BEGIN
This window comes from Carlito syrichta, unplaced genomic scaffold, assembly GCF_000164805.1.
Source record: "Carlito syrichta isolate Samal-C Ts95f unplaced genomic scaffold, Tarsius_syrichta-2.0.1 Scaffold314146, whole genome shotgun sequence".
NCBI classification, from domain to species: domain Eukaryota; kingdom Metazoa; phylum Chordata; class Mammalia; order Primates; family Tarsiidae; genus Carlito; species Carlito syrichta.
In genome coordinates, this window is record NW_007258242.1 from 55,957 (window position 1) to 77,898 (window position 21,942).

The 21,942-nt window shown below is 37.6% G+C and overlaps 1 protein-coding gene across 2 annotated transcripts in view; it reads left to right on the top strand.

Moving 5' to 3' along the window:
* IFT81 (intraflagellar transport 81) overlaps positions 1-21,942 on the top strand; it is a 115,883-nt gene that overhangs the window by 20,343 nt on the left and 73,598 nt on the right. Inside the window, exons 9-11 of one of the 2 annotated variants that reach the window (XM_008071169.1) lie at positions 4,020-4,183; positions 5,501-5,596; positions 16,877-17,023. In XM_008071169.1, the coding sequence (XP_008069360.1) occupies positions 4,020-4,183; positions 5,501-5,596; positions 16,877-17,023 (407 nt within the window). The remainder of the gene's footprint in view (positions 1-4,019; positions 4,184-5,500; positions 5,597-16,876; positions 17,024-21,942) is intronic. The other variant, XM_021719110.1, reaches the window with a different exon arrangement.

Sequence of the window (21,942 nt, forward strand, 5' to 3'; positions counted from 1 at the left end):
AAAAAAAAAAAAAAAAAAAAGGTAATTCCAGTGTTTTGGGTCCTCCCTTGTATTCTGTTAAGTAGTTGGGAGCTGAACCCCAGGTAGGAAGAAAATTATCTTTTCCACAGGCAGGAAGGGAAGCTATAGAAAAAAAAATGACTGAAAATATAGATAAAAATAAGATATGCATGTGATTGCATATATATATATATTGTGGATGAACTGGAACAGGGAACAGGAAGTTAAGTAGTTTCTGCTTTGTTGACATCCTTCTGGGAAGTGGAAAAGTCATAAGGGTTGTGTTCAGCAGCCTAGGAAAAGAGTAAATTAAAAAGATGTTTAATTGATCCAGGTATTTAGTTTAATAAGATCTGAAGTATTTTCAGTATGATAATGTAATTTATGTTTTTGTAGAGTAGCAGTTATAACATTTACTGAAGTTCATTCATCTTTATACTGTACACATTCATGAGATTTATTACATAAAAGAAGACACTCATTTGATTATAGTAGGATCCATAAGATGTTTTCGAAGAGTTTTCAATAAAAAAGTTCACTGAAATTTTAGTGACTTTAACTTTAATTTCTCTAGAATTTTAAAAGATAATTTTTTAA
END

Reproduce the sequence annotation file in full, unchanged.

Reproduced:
This window comes from Carlito syrichta, unplaced genomic scaffold, assembly GCF_000164805.1.
Source record: "Carlito syrichta isolate Samal-C Ts95f unplaced genomic scaffold, Tarsius_syrichta-2.0.1 Scaffold314146, whole genome shotgun sequence".
NCBI classification, from domain to species: domain Eukaryota; kingdom Metazoa; phylum Chordata; class Mammalia; order Primates; family Tarsiidae; genus Carlito; species Carlito syrichta.
In genome coordinates, this window is record NW_007258242.1 from 55,957 (window position 1) to 77,898 (window position 21,942).

The 21,942-nt window shown below is 37.6% G+C and overlaps 1 protein-coding gene across 2 annotated transcripts in view; it reads left to right on the top strand.

Moving 5' to 3' along the window:
* IFT81 (intraflagellar transport 81) overlaps positions 1-21,942 on the top strand; it is a 115,883-nt gene that overhangs the window by 20,343 nt on the left and 73,598 nt on the right. Inside the window, exons 9-11 of one of the 2 annotated variants that reach the window (XM_008071169.1) lie at positions 4,020-4,183; positions 5,501-5,596; positions 16,877-17,023. In XM_008071169.1, the coding sequence (XP_008069360.1) occupies positions 4,020-4,183; positions 5,501-5,596; positions 16,877-17,023 (407 nt within the window). The remainder of the gene's footprint in view (positions 1-4,019; positions 4,184-5,500; positions 5,597-16,876; positions 17,024-21,942) is intronic. The other variant, XM_021719110.1, reaches the window with a different exon arrangement.

Sequence of the window (21,942 nt, forward strand, 5' to 3'; positions counted from 1 at the left end):
AAAAAAAAAAAAAAAAAAAAGGTAATTCCAGTGTTTTGGGTCCTCCCTTGTATTCTGTTAAGTAGTTGGGAGCTGAACCCCAGGTAGGAAGAAAATTATCTTTTCCACAGGCAGGAAGGGAAGCTATAGAAAAAAAAATGACTGAAAATATAGATAAAAATAAGATATGCATGTGATTGCATATATATATATATTGTGGATGAACTGGAACAGGGAACAGGAAGTTAAGTAGTTTCTGCTTTGTTGACATCCTTCTGGGAAGTGGAAAAGTCATAAGGGTTGTGTTCAGCAGCCTAGGAAAAGAGTAAATTAAAAAGATGTTTAATTGATCCAGGTATTTAGTTTAATAAGATCTGAAGTATTTTCAGTATGATAATGTAATTTATGTTTTTGTAGAGTAGCAGTTATAACATTTACTGAAGTTCATTCATCTTTATACTGTACACATTCATGAGATTTATTACATAAAAGAAGACACTCATTTGATTATAGTAGGATCCATAAGATGTTTTCGAAGAGTTTTCAATAAAAAAGTTCACTGAAATTTTAGTGACTTTAACTTTAATTTCTCTAGAATTTTAAAAGATAATTTTTTAA